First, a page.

"Evidence of Absence"

Ironically, the more common appeal to rationality appears to be irrational, as illustrated in a comment by Shuo Feng, Chen Shen, NanXia, Wei Song, Mengzhen Fan, Benjamin J. Cowling (2020). Rational Use of Face Masks in the COVID-19 Pandemic, The Lancet: Respiratory Medicine, [Downloaded 05/12/2020]

These highly credentialed experts, writing in a prestigious medical journal, have put forth the following claim:

However, there is an essential distinction between absence of evidence and evidence of absence.

These experts are referring to evidence that face masks can provide effective protection against respiratory infections in the community. They, thus, are saying that absence of evidence that masks provide such protection is not evidence of absence of protection by face masks.

If the only rational way to know whether face masks provide protection is evidence that they indeed do so, then the absence of such evidence is, indeed, the evidence that the masks do not provide such protection. Consequently, absence of evidence here is precisely evidence of absence of any such protection. The only way to know of such protection is through evidence that such protection exists. The evidence here is weak or non-existent.

Hence, there is no such distinction between "absence of evidence" and "evidence of absence", as these authors claim. They play with words to confuse readers into believing that an unsubstantiated belief deserves treatment as fact. They then use such confusion in an appeal to tradition, when they write the following:

  • However, face masks are widely used by medical workers as part of droplet precautions when caring for patients with respiratory infections. It would be reasonable to suggest vulnerable individuals avoid crowded areas and use surgical face masks rationally when exposed to high-risk areas. As evidence suggests COVID-19 could be transmitted before symptom onset, community transmission might be reduced if everyone, including people who have been infected but are asymptomatic and contagious, wear face masks.

Merely pointing out the widespread use of masks is not pointing out evidence of mask effectiveness.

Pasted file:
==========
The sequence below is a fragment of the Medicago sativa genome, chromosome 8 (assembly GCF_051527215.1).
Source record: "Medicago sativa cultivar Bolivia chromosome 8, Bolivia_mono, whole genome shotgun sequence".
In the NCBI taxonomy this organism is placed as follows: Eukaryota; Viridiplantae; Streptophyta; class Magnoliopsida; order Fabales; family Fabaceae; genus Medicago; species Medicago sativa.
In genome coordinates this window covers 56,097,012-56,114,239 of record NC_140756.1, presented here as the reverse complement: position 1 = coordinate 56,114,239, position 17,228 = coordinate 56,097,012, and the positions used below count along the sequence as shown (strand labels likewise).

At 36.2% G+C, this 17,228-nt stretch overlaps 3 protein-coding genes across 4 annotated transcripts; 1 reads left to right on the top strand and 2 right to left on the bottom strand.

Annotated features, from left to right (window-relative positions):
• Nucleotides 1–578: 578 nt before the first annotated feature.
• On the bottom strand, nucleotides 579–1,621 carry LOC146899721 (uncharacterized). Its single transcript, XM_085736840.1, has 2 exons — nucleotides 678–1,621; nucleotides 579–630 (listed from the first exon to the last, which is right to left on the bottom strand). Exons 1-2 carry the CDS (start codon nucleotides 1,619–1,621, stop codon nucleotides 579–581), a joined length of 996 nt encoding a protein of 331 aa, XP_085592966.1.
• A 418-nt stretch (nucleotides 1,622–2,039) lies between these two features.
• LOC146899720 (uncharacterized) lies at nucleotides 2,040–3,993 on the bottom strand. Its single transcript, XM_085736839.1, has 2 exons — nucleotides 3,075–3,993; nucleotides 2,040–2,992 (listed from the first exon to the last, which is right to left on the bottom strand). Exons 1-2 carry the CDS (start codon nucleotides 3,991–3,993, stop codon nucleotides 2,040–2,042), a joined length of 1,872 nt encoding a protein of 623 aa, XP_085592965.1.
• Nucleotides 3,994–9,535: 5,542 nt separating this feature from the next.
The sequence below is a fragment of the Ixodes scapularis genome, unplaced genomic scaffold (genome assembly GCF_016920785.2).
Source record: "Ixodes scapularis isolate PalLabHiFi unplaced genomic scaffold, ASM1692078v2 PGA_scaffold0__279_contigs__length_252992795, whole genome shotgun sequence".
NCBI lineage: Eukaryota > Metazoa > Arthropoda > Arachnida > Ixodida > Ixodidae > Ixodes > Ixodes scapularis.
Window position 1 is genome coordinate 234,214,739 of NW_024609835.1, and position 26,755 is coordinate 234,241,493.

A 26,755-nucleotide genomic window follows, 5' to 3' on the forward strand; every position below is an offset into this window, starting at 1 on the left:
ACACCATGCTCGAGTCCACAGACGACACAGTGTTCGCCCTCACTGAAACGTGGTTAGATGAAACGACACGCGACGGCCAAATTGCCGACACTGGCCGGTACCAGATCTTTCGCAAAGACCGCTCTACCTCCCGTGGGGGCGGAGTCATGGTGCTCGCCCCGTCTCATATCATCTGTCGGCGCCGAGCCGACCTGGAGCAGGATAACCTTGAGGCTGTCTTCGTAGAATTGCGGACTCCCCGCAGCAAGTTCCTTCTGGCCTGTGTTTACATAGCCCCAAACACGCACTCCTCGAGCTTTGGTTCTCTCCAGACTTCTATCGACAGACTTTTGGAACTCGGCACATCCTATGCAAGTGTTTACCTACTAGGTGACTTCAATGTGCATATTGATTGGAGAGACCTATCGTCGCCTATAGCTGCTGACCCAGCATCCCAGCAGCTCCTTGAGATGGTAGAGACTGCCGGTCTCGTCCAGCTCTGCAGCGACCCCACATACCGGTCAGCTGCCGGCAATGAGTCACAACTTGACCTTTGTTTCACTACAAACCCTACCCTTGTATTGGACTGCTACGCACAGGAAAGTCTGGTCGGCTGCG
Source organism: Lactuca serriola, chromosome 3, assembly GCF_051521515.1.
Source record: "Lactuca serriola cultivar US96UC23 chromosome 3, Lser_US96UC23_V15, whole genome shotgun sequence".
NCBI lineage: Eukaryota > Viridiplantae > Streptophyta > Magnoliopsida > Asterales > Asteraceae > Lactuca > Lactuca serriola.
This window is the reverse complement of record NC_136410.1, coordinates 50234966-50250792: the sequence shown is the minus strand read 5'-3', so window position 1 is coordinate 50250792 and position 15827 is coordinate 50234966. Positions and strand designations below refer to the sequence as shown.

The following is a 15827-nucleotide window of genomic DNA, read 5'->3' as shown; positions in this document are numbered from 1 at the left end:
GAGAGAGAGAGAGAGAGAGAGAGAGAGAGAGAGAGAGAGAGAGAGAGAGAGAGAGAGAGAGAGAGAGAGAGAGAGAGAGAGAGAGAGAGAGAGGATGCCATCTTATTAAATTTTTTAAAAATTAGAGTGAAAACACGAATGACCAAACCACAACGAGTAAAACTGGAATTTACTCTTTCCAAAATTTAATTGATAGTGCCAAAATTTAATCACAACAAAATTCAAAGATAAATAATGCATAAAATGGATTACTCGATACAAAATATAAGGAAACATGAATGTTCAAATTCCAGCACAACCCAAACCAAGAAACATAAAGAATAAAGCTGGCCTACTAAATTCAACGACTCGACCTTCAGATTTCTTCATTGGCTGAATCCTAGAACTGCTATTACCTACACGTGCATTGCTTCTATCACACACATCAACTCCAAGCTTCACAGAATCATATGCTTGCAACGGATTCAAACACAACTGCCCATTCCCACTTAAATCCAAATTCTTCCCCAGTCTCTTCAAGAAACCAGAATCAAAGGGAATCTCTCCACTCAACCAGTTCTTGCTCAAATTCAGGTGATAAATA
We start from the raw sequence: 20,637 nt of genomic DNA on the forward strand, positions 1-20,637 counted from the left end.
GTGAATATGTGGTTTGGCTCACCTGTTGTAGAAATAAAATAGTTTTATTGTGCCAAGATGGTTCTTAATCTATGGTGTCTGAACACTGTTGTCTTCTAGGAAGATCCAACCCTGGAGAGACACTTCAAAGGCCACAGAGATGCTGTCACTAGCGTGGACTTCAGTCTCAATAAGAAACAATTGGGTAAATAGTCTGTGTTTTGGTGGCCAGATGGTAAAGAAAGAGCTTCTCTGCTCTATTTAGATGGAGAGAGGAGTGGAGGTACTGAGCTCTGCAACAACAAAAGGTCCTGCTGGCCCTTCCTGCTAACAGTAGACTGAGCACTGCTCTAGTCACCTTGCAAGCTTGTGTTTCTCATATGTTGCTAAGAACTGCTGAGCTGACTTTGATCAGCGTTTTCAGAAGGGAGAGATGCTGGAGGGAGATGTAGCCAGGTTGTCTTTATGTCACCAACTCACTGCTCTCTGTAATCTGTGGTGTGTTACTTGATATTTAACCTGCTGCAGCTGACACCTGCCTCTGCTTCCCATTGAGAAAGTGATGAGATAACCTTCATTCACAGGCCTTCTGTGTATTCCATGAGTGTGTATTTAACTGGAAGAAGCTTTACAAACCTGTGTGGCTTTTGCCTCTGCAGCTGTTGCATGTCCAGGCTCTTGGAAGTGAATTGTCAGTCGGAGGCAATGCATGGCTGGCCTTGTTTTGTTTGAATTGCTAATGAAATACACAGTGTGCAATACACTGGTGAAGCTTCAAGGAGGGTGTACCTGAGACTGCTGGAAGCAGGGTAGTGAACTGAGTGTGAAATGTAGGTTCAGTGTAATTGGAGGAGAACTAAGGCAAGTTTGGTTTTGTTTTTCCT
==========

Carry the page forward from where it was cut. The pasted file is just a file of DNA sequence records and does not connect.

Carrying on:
Merely stating that a suggestion is reasonable is not citing evidence.

Switching the category where the word, "evidence", applies (from face-mask protection to how COVID-19 is transmitted) is improper logic. In one breath, the researchers talk about "evidence", referring to face-mask protection, while, in the next breath, they talk about "evidence", now referring to the mechanism of COVID-19 transmission.

Evidence for how COVID-19 is transmitted is not evidence for how face masks protect. Confusing the categories of evidence like this, to imply that one category of evidence constitutes another category of evidence, is clearly absurd.

Desperation Replaces Justification

Vintage image of praying skeleton over coronavirus, compiled by Robert G Kernodle

Vintage image of praying skeleton over coronavirus, compiled by Robert G Kernodle

Dr Don Milton at the University of Maryland is one of the authors in the following study:

Milton, D. K., Fabian, M. P., Cowling, B. J., Grantham, M. L., & McDevitt, J. J. (2013). Influenza virus aerosols in human exhaled breath: particle size, culturability, and effect of surgical masks. PLoS pathogens, 9(3), e1003205. [downloaded 05/12/2020]

Elsewhere, Milton has been quoted as saying:

In normal times we'd say that if it wasn't shown statistically significant or effective in real-world studies, we don't recommend it. ... But in the middle of a pandemic, we're desperate. ... The thinking is that even if it cuts down transmission a little bit, it's worth trying.

This comment, from a doctor and knowledgeable researcher, confirms my own conclusion that science has not been the basis of decisions to enact mandatory wearing of cloth face masks during the alleged COVID-19 pandemic.


Umesh Chandra Bhatt from Kharghar, Navi Mumbai, India on May 12, 2020:

Well written. Points to ponder.